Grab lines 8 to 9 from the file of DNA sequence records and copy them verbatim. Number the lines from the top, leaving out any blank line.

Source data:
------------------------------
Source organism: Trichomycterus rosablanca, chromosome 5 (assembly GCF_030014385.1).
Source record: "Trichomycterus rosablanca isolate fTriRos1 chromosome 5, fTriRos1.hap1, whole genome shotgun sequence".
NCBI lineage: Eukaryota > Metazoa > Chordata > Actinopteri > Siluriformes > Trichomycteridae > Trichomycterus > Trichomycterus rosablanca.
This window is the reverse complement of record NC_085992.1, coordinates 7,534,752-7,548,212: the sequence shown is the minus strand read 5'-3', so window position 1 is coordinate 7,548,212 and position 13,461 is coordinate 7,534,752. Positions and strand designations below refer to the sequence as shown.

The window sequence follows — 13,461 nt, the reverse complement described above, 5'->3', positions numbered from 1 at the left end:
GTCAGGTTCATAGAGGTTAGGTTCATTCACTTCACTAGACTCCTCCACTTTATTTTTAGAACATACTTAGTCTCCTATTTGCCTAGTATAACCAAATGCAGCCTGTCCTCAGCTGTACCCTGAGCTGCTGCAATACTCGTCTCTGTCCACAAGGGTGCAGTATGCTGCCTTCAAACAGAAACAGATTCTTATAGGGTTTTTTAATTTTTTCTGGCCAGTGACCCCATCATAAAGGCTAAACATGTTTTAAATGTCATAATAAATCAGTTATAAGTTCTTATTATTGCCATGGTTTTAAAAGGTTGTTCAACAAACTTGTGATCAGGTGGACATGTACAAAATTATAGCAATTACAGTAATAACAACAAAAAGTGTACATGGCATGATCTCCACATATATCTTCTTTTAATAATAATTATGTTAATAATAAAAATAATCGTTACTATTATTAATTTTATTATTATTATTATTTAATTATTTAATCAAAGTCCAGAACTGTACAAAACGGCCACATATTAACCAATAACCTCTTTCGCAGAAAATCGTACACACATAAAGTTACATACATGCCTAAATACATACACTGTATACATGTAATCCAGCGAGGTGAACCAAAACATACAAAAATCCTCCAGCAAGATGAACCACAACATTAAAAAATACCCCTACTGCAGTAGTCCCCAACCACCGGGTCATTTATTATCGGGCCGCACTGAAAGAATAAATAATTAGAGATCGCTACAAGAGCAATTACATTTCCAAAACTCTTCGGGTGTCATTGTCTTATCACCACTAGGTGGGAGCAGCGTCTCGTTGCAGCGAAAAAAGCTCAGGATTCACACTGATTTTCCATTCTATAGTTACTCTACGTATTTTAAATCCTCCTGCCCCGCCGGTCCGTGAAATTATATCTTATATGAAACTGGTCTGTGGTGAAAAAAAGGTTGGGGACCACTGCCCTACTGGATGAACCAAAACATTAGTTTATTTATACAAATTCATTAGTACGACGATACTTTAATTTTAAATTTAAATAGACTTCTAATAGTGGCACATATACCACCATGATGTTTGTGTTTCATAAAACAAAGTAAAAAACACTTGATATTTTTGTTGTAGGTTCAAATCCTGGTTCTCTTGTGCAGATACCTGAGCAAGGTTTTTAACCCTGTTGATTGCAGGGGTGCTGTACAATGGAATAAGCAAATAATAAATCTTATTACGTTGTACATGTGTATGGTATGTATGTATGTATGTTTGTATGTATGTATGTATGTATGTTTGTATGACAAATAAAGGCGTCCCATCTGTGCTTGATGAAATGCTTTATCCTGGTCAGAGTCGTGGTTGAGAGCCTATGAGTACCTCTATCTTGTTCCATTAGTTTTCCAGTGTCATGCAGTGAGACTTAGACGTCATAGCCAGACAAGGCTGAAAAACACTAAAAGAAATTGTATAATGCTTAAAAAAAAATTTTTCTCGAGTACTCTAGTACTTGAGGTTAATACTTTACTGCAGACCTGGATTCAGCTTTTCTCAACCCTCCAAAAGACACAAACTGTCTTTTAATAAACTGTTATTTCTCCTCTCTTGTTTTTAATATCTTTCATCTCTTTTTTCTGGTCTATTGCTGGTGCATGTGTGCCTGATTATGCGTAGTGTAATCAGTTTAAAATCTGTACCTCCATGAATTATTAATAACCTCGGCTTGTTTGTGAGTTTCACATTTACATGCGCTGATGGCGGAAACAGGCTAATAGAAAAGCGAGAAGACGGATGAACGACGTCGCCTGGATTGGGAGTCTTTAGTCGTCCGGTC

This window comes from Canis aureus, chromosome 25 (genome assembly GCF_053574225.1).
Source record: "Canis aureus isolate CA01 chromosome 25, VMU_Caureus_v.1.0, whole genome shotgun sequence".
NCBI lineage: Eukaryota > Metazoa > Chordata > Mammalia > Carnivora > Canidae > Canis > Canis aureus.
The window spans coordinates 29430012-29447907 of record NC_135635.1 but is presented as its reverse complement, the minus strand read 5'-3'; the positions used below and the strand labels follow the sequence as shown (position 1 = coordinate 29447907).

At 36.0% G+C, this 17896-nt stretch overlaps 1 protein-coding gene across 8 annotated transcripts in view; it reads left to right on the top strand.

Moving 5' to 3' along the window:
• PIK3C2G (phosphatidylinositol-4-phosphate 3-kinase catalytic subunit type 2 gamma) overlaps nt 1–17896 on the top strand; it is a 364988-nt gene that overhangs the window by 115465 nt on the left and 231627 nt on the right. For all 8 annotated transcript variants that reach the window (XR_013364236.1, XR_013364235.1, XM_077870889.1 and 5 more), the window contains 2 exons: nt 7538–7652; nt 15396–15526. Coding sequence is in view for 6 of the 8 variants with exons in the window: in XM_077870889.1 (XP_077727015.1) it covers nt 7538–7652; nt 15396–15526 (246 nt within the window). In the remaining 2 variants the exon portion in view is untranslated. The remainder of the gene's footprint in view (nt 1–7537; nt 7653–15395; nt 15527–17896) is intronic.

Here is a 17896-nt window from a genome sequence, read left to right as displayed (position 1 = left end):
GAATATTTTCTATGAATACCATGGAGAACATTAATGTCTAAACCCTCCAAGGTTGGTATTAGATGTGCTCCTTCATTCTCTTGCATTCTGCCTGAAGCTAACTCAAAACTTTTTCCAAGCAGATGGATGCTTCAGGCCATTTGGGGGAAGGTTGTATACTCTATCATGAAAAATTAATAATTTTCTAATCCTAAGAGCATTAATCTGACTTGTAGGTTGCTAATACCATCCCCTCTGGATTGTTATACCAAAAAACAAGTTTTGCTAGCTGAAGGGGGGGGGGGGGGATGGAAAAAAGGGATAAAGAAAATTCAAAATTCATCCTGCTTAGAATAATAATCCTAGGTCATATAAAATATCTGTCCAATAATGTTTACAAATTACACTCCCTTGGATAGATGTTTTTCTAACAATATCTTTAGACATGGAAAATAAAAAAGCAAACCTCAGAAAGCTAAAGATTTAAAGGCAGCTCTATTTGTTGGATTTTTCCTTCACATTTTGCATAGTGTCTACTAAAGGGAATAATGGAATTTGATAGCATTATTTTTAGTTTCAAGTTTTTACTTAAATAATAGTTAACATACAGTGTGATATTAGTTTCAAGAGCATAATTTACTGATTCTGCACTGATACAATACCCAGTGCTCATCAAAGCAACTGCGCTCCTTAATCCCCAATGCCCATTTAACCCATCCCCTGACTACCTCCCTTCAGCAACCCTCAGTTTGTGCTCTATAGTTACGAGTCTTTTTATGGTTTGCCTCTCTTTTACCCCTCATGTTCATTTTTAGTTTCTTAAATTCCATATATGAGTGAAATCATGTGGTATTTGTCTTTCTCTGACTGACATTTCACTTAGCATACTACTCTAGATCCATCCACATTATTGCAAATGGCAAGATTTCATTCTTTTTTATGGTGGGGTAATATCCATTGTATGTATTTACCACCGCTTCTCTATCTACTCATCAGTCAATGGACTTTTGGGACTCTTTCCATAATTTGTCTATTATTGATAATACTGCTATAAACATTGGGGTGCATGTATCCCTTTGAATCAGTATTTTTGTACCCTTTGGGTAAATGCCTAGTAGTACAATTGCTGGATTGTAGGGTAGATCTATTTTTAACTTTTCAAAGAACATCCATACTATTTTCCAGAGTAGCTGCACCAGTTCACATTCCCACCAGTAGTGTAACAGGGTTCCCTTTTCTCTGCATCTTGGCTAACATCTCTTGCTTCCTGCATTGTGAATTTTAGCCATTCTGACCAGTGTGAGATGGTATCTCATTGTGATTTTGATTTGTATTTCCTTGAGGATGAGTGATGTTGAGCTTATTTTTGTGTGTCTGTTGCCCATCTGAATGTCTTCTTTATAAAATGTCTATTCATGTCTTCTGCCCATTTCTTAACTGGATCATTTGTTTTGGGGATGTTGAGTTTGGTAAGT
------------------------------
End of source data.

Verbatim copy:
Source record: "Canis aureus isolate CA01 chromosome 25, VMU_Caureus_v.1.0, whole genome shotgun sequence".
NCBI lineage: Eukaryota > Metazoa > Chordata > Mammalia > Carnivora > Canidae > Canis > Canis aureus.